1.1 Following up on that because this was my own question :sweat_smile: is a learning outcome a guaranteed outcome?
  2. Are any of the choices on the “what are your options” slide more important than others? Do you need to “tick” all of them?
  3. How do make ourself aware we are not sharing too much information in the abstract?

Hi all,

Thanks for the excellent questions posed at the end of the masterclass, sorry I couldn’t get through all of them in person. So here are my answers to the ones @heather_reid has shared.

I would go back to how I defined learning outcomes in the masterclass:

A learning outcome is a brief, specific, measurable statement

From this there are two considerations:

  1. Keeping it specific: The risk of two people learning different things comes when your outcomes are too broad or too vague. By being concrete in what you expect the learner to do, it allows very little wiggle room or misinterpretation. Which brings us to:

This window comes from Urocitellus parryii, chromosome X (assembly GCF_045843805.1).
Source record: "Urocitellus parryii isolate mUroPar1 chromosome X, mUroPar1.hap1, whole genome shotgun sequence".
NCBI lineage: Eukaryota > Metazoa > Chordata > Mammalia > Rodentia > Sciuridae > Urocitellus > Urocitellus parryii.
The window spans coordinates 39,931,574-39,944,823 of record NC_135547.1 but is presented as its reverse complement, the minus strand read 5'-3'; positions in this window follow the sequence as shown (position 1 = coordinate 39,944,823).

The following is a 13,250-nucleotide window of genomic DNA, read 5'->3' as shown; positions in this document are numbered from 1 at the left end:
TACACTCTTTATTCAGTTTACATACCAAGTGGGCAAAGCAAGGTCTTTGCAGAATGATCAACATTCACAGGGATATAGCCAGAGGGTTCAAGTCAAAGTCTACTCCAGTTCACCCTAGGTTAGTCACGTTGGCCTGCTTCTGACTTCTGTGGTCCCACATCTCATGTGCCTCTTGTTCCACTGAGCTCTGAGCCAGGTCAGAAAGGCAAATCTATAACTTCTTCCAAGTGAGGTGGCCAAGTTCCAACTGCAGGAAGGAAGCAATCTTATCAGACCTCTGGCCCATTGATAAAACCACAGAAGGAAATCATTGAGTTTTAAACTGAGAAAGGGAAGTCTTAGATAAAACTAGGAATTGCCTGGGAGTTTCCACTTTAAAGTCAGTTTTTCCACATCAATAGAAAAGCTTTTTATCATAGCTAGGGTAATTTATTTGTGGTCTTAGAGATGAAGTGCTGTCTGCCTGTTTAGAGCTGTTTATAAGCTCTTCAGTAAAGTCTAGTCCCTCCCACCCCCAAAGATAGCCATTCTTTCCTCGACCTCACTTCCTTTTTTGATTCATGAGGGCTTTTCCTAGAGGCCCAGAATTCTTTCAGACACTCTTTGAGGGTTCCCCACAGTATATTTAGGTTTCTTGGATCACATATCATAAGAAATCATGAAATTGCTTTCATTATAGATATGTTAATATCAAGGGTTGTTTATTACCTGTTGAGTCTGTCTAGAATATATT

2. Making them measurable: If you’re specific in your outcome then you can set an activity for the learner to do that demonstrates that they can achieve the outcome. This enables you to observe what the learner has done and act accordingly. If they can’t do it, then more teaching or a change of approach is required.

Going a bit deeper it really depends on what is meant from ‘2 different things’. People interpret information, organise their understanding and forge solutions to achieving outcomes in different ways that are very personal to them. As long as your outcome is specific and measurable if the two learners solve it in different ways, but both achieve the outcome, then you’ve done your job.